Link to our Facebook
Link to our Instagram

‘You Can’t Be Too Hard On Yourself’: Ben Lee Discusses New Album 'I'M FUN'

19 August 2022 | 12:28 pm | Emma Whines

Ben Lee takes us through a track-by-track look at the creative processes and inspiration behind his new album 'I'M FUN!'

More Ben Lee More Ben Lee


Thirty years into a career in “show business”, through ups and downs, successes and failures, still kinda loving it every day. This is a song and a mission statement. I'm made of the right stuff to do this. I can handle it. Even more than that, I can thrive. The musicians on this track, all contributed their parts remotely during 2020 and the song found its voice gradually and in such a cool way. When Money Mark added the piano and organ parts, when Sadie Dupuis added her psych-pop production and programming, these were all just incredible moments for me. 


This started in an Adelaide hotel room, very Dylan-esque. I sent it to Sally and Darren Seltmann and asked if they wanted to do some stuff on it. What they sent back floored me. It felt like a sunny, 60s, cruisy folk pop song. So much fun. When Justin Stanley and I were finishing the record and mixing in Bondi, I had a vision of mixing that polished psych pop thing with a home recording flavor, so I took my iPhone out and sat at the piano and recorded the choruses straight into the phone. Then we mixed those lofi recordings into the track. I love how it came out.

Don't miss a beat with our FREE daily newsletter


I wrote this about why we alter our consciousness. No-one knows do they? Every culture in the history of humanity has appeared to do it. It's innate. Jon Brion produced this. He’s a genius and you never know what, if anything, you're gonna get from him. In the peak of the 2020 madness this showed up in my inbox one morning. He had orchestrated and arranged an incredible production around the stems I gave him. I wept.


This song began with a story Tom Waits told about how he answered his daughters question “Why aren't you like other dads?” He described a crooked tree amongst a forest of big strong trees that always got teased for being unusual until one day the loggers arrived and cut down all the trees except the crooked one. It's about resilience through uniqueness. It's kind of sung to my own daughter, and the verses are a tongue in check collection of rumours I’ve heard about myself “I heard that he drinks LSD in coffee” “I heard his sex life ain't exactly square” “I heard he’s selling snake oil”. All true of course. I got to feature my homemade junk drum kit on this one. Zooey Deschanel added beautiful harmonies and so did Eric D Johnson from Fruit Bats.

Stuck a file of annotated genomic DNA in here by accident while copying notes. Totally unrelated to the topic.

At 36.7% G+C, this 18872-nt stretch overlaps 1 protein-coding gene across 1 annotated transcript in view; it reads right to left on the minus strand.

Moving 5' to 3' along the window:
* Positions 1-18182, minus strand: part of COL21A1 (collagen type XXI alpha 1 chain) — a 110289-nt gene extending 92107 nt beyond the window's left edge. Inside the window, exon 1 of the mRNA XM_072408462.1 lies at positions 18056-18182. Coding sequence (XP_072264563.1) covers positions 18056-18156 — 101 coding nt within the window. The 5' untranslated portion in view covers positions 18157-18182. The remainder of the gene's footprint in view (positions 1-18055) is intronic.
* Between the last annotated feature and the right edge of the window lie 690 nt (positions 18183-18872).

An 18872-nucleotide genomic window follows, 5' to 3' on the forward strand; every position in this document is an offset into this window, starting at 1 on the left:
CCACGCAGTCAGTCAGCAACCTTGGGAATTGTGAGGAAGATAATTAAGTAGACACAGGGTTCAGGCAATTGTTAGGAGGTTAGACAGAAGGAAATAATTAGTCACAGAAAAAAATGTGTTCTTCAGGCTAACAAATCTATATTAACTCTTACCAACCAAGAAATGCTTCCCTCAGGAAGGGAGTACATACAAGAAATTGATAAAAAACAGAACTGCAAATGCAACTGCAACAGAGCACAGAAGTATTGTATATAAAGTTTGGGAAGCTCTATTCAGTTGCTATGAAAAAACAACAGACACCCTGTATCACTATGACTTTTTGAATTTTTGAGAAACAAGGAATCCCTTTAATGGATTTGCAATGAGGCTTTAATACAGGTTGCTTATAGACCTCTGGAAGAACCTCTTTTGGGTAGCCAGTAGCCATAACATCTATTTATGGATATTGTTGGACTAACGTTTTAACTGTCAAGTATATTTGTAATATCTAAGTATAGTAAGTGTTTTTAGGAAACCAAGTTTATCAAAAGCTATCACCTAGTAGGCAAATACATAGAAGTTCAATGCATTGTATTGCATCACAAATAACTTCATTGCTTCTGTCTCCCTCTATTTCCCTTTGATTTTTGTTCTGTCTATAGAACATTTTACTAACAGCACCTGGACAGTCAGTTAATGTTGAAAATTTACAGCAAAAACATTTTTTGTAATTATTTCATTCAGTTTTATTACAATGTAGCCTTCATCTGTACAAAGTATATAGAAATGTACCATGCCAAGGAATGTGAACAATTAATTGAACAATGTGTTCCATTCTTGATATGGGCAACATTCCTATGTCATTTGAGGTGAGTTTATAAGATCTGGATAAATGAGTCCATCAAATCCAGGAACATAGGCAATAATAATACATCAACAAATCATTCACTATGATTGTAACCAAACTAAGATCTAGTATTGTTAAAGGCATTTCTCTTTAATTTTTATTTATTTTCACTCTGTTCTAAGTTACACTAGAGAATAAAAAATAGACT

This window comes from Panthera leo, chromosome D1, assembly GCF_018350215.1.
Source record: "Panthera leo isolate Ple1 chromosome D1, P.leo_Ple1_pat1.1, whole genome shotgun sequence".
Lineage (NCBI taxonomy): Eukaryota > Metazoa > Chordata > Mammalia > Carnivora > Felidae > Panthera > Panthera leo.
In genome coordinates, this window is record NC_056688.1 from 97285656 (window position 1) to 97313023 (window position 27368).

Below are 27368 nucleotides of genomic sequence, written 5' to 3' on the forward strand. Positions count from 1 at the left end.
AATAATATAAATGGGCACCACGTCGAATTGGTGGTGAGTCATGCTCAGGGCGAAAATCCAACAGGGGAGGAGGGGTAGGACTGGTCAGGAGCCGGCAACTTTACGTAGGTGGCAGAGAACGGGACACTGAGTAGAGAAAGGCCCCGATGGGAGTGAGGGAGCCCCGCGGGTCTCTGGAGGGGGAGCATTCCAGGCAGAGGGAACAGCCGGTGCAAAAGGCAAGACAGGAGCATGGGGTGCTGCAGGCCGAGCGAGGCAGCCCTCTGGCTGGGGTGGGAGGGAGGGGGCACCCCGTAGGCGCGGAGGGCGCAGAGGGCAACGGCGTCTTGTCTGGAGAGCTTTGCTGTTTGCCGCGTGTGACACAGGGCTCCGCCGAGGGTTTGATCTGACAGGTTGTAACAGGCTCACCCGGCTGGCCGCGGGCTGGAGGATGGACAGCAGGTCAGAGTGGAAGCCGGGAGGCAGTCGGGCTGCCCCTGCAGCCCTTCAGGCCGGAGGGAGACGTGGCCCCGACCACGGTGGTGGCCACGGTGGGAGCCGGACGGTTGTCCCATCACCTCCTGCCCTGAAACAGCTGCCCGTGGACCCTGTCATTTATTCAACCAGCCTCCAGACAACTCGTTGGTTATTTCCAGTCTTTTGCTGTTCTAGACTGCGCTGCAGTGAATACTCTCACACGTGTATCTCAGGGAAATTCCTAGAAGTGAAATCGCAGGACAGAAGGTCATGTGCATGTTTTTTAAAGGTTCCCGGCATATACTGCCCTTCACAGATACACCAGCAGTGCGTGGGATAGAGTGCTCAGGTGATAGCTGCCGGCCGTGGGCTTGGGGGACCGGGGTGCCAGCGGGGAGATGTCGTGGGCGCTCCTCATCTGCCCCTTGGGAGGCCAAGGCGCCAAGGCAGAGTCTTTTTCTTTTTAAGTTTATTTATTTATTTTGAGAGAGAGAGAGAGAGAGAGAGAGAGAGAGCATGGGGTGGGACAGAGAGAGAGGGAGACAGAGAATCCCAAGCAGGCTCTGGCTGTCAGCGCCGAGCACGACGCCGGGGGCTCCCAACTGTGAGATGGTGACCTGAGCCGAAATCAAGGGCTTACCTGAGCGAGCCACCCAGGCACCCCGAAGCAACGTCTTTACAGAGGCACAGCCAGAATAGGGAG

I think this may have the same chords as a You Am I song, at least I hope so, as its very much a tribute to being a fan, and the moral decisions of what we align ourselves with. Sometimes it seems silly to care if someone likes the Beatles or Stones better, Nirvana or Pearl Jam, and it is both silly and does matter. Life is made up of tiny arbitrary choices through which we express ourselves. The Eddie Vedder story is true. I hadn't been a fan until we spent a night drinking together in Sydney once. He won me over with that one.


Looking back is dangerous, but important, stuff. You can’t be too hard on yourself, but you can't go too easy on yourself either. There is something fun about owning your past. Not even really apologizing, just owning it. Letting it sit there, warts and all. Georgia Maq was the perfect collaborator on this track. She is also always in motion, growing and changing. She understood what this song is about.


When I was 14, Steve Pav kinda “discovered” me and gave my band Noise Addict a gig opening for Sonic Youth that changed the trajectory of my life. He became a mentor, a cool older brother. I used to go around to his apartment on Sir Thomas Mitchell Rd every day or two after school and make tapes of his vinyl collection. That was my real musical education. That's when I discovered the good stuff. This is my friend Ella’s favourite song on the album. 


One night when I was 41 I was drunk and thinking about the Chris Knox song “Song to Welcome the Onset of Maturity”…”Cringing at a joke I told while drunk and 41 years old I wonder if there’s karma after all?” I decided to write a song with a similar rhyme scheme and vibe in tribute to that mystical inebriated moment. I can't help being cosmic sometimes. It's in my DNA or something.


Shamir produced this one and sung backing vocals. I played my junk drum kit on it too. It's slinky, open tuning and bluesy. And it's true. Growing up is about confidence. Confidence is about not rushing through things. Slowing down is sexy. It name checks Beck and Pavement too, so there's some good inside baseball for the indie rock trainspotters too.


Courage is probably the most noble quality. It's the one you need to make things to happen, the step into the unknown, to attempt something new. Courage is one of the qualities that I think music can give you. So this is me giving my audience a dose of the right medicine. Christian Lee Hutson played guitar on this with a rubber bridge acoustic and it's so gorgeous. I love the architecture of his guitar parts. They are totally unique.Lee's 

Lee's new album I'M FUN! is out now. You can stream or download it here